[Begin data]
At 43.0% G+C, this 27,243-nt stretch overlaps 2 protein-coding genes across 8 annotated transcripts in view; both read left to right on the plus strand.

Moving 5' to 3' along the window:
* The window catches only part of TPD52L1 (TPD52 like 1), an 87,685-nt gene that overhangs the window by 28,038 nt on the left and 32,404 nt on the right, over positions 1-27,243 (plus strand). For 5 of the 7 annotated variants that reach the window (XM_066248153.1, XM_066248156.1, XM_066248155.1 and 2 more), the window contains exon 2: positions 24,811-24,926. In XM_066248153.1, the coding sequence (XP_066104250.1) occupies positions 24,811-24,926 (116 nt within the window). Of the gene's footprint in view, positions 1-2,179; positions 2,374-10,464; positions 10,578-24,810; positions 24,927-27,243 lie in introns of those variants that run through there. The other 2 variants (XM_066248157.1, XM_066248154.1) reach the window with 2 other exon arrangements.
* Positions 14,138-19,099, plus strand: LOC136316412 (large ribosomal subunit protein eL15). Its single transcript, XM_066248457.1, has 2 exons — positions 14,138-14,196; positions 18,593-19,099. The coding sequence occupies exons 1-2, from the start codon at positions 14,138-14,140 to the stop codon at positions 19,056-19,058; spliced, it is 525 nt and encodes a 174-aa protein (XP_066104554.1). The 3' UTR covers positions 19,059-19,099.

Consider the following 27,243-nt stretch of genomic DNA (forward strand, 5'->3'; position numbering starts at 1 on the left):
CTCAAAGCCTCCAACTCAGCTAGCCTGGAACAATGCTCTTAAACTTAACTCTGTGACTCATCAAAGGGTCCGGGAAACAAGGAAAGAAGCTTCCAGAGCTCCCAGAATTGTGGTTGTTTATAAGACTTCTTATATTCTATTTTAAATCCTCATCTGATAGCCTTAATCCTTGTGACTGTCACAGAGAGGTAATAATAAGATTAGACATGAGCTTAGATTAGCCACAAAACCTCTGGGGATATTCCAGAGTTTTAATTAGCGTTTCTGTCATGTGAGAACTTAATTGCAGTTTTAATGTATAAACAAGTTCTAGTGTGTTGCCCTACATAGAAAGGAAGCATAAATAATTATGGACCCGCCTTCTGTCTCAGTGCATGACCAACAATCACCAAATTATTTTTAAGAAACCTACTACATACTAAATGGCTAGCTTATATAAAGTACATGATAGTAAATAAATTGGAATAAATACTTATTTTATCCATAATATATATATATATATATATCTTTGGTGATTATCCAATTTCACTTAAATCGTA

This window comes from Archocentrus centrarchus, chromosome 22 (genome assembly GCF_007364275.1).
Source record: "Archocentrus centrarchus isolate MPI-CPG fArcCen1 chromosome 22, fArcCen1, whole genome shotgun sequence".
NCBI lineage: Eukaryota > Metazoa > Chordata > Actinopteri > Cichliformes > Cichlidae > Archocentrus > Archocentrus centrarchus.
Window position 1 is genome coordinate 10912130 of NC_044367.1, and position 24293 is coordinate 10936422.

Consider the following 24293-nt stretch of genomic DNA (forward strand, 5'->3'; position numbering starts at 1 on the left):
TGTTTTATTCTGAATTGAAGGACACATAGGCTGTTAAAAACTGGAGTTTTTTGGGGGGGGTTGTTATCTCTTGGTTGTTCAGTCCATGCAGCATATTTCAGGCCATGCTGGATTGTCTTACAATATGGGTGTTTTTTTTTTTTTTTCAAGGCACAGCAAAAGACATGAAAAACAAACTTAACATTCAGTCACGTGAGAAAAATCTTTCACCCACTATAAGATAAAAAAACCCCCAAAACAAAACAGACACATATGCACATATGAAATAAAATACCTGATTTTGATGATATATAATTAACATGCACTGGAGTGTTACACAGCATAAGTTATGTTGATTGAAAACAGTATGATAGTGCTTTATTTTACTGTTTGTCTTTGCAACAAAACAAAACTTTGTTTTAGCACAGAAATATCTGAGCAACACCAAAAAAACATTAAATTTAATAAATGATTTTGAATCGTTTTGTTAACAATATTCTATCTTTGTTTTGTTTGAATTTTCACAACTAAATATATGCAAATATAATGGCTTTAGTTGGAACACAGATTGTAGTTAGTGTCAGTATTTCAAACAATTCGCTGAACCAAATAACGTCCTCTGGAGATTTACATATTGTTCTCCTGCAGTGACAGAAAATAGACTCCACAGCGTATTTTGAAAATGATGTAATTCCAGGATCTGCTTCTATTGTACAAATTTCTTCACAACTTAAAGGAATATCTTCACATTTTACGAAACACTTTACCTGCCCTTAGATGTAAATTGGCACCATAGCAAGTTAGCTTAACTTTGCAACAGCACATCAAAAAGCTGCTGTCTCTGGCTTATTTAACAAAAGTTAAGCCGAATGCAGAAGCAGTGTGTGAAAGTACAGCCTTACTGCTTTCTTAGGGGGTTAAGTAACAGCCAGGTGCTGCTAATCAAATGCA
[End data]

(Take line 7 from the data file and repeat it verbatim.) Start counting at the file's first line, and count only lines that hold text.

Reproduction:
This window comes from Archocentrus centrarchus, chromosome 22 (genome assembly GCF_007364275.1).